Art and Cultural Heritage Lawyers: Advice For The Next Generation

At CHP, we are fortunate to work with great clients and in a fascinating legal field. As a result, we get many inquiries from law school students and recent grads asking how they too can practice cultural heritage law.

In this blog post, we hope to answer some of the most common questions we hear and provide guidance to the next generation of lawyers who want to practice in art, museum, cultural heritage, historic preservation and related fields.

What classes should I take in law school?

We usually recommend the following courses to students interested in art and cultural heritage law (we didn’t take some of these and often wish we had!):

Nonprofit Taxation and/or Governance. Many entities in the art and cultural heritage field are nonprofits; learning about the rules under which they operate is critical.

Alternative Dispute Resolution. The skills taught in this course are applicable in almost any situation. Also, art and cultural heritage entities generally prefer to resolve disputes through ADR rather than litigation, when possible.

Wills, Trusts & Estates, Family Law and Bankruptcy. Disputes over artworks often arise because of the 3 Ds: death, divorce and debt.

Land Use or Zoning Law.  Many historic preservation goals are achieved through use of local ordinances—understanding how they work is important.

And of course, any classes your law school offers in art, historic preservation, or cultural heritage law. The Lawyers’ Committee for Cultural Heritage Preservation (LCCHP) tries to maintain a list of relevant courses offered at law schools around the country.

This is only a handful of suggestions (other possibilities: Copyright, First Amendment, Federal Taxation). You should take courses that appeal to you, and availability differs from school to school.

Do I need a Master’s Degree, and do I need to speak another language?

Yes and no… that is, many applicants for legal positions in the art and cultural heritage field have a Master’s Degree in art history or archaeology, and speak another language (or multiple other languages). On the other hand, these are not strict requirements for a successful career. Just bear in mind who your competition may be in the job market.

With which activities should I get involved?

The LCCHP is a great resource for students interested in a legal career in this field. It offers a reduced rate for student members and annual writing and moot court competitions, and lists career opportunities on its website.

Join your law school’s art law society. If there isn’t one, start one; it looks great on your resume and you can find other students with similar interests who may be good contacts in the future.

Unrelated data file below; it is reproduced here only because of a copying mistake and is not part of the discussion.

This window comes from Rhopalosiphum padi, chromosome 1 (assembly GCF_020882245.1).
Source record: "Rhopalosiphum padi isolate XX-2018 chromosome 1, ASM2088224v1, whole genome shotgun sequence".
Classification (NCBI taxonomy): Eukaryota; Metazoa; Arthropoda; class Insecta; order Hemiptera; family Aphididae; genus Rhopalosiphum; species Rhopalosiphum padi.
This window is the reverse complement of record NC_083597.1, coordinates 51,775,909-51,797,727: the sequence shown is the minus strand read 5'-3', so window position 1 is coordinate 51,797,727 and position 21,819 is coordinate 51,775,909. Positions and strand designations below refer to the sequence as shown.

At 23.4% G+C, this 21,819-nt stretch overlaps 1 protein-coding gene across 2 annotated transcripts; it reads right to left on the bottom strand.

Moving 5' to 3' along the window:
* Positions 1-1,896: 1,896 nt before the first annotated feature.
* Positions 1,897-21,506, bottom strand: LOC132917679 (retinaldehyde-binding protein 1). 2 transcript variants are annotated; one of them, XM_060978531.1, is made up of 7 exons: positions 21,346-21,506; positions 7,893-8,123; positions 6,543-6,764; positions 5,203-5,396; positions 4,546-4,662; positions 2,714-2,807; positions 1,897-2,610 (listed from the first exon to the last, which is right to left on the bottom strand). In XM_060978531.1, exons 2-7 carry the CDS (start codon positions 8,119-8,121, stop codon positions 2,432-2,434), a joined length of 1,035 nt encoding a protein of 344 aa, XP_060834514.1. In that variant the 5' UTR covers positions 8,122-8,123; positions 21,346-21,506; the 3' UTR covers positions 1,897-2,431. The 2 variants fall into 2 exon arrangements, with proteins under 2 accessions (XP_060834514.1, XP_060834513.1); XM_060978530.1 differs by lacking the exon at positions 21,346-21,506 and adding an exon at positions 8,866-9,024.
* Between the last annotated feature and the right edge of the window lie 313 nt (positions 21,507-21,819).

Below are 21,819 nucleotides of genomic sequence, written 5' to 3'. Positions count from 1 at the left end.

Attend topical conferences to expand your network.  As they say, who you know is often more helpful than what you know.  You can learn more about the field while also expanding your professional network at conferences held throughout the year on art and cultural heritage law topics.  We list many on our calendar.

Is there really a future in the practice of art and cultural heritage law?

Yes, yes, yes! Even a quick look at CHP’s Facebook page, on any given day, will show just how important this field is. Art, cultural heritage, historical preservation and similar entities need and deserve reliable legal advice from well-prepared and experienced practitioners.

If you are looking to jump into the field right out of law school, however, a word of advice: getting in “through the backdoor,” so to speak, is easier and wiser. For example, Marion began her career practicing corporate, regulatory and international trade law, and also became a seasoned lobbyist before combining that experience with her first loves – cultural heritage and archaeology – and founding CHP. Eden started out as a civil litigator, then gained broad experience in museum, art and auction house disputes.

Art and cultural heritage law encompass a broad range of topics: tax, insurance, litigation, bankruptcy, intellectual property, wills, trusts, estates, contracts, nonprofit governance… the list goes on. Building your expertise in one of these areas, then looking for art and cultural heritage clients who need advice in that area is often the best way to enter the art and cultural heritage field.

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CHP is thrilled to know that there is a next generation of lawyers excited about art and cultural heritage law. It bodes well for our clients and for the world’s art and cultural heritage.

If you are interested in an internship, summer clerkship or other position with CHP, please check our website and Facebook page for announcements when positions are available, and thanks for your interest!

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